There's a really interesting piece on the AJ's Footprint blog covering a workshop on demolition and recycling. So many calculations about embodied energy make assumptions about what will happen to materials at the end of a building's life, that it is fascinating to learn about what is done in reality, about the potential and the pitfalls. The holy grail, of course, is to actually re-use materials, ideally in situ. It was enlightening to see how little brick was actually re-used at the Olympics. On contrast, at the Everyman Theatre in Liverpool, 90 per cent of the brick from the previous building is being used - perhaps a question of scale? The re-use is assisted by the fact that the original building was old enough to have used lime mortar, which is much easier to break up than modern, cement-based mortars.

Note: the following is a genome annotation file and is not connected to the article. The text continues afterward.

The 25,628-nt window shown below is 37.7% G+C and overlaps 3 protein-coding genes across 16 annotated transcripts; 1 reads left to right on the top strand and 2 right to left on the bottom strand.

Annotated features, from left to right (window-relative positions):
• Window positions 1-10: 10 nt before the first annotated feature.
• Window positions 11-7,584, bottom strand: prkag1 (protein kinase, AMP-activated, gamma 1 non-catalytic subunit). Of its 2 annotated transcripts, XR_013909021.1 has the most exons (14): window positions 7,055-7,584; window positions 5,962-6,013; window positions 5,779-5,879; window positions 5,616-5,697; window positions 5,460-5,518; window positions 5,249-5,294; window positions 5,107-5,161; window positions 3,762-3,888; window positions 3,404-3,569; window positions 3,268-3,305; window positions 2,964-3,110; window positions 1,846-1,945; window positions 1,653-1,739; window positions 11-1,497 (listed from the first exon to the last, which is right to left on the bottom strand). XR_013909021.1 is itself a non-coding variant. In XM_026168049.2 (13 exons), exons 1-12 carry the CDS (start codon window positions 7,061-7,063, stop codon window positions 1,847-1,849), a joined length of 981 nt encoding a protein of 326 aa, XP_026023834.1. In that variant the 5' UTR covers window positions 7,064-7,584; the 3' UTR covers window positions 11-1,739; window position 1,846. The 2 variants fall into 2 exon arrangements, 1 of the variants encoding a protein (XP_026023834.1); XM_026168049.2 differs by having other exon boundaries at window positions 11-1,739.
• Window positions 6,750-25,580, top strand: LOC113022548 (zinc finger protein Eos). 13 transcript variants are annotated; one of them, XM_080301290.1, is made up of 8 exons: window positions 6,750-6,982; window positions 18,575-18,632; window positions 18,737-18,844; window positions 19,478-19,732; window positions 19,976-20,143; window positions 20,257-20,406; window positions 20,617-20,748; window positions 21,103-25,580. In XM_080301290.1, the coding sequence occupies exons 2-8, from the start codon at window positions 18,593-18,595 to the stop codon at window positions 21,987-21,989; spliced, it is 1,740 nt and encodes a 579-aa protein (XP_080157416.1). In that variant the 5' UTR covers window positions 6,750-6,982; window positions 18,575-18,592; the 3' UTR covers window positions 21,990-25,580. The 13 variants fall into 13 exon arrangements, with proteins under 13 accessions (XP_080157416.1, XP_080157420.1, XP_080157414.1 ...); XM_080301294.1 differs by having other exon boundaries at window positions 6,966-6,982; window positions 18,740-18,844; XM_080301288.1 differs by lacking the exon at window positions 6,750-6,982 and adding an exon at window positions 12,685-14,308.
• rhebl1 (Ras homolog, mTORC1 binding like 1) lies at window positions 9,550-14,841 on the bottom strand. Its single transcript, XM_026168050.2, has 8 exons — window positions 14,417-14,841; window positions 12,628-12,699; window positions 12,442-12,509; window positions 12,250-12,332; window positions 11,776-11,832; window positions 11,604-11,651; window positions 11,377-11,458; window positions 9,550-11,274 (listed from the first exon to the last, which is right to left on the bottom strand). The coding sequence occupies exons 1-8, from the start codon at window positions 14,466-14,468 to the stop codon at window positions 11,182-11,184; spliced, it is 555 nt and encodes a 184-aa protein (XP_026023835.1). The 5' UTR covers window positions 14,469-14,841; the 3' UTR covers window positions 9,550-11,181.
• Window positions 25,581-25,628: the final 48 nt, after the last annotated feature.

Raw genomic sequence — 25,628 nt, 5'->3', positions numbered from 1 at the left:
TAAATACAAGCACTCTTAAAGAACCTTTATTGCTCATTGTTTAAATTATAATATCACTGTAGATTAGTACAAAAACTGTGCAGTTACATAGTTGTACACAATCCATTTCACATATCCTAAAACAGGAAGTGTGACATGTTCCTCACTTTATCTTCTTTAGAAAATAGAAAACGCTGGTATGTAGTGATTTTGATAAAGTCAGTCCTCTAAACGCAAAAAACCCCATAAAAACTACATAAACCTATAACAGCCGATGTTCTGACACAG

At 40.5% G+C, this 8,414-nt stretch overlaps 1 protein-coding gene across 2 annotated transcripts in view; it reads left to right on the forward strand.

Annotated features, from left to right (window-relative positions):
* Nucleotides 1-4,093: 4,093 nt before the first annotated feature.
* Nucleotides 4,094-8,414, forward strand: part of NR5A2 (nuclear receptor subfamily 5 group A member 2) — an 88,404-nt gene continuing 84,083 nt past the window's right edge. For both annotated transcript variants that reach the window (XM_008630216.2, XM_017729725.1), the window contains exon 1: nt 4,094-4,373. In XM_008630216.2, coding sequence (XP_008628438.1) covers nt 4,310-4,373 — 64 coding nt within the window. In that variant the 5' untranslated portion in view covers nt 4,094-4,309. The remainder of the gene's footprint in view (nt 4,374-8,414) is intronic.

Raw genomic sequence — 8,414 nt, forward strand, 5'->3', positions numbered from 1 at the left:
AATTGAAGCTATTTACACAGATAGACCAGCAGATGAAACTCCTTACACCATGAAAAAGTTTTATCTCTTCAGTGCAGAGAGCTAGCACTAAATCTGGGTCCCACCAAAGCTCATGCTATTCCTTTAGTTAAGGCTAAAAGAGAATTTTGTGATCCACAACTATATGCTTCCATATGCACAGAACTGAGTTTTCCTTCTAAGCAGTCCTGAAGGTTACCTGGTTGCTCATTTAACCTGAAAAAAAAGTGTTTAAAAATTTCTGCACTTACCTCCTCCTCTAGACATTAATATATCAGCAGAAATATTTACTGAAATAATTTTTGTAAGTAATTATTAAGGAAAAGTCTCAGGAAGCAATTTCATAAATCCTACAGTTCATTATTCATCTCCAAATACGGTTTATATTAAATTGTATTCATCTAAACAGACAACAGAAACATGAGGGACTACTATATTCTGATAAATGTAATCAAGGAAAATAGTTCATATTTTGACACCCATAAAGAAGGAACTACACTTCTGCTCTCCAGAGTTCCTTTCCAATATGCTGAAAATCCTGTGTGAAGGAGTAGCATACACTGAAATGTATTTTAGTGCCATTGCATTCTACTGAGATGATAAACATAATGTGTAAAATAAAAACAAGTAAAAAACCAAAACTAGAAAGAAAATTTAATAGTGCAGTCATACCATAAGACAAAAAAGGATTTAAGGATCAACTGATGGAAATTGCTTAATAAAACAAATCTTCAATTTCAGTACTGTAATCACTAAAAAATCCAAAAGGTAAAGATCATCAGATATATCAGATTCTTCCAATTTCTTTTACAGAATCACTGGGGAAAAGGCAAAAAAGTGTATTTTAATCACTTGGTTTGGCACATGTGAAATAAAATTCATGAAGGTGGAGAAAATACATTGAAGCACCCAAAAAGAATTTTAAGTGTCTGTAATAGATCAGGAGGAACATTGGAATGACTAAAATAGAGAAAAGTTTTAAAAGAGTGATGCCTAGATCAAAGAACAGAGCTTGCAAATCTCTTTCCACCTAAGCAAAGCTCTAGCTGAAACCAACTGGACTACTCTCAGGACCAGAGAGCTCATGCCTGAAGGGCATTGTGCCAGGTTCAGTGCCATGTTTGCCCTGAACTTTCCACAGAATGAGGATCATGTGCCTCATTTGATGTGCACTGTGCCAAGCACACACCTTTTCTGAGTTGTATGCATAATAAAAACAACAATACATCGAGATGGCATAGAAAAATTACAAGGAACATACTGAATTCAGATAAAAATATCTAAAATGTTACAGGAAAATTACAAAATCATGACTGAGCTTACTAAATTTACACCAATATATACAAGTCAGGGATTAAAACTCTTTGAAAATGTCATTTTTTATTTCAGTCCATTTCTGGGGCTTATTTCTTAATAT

The AJ article also looked at Oxford Wood Recycling, an admirable organisation that belies its name by concentrating on re-use and recovery rather than recycling. It is unable to satisfy demand, an indication that there is certainly room for more such enterprises - especially if the demolition industry can get organised.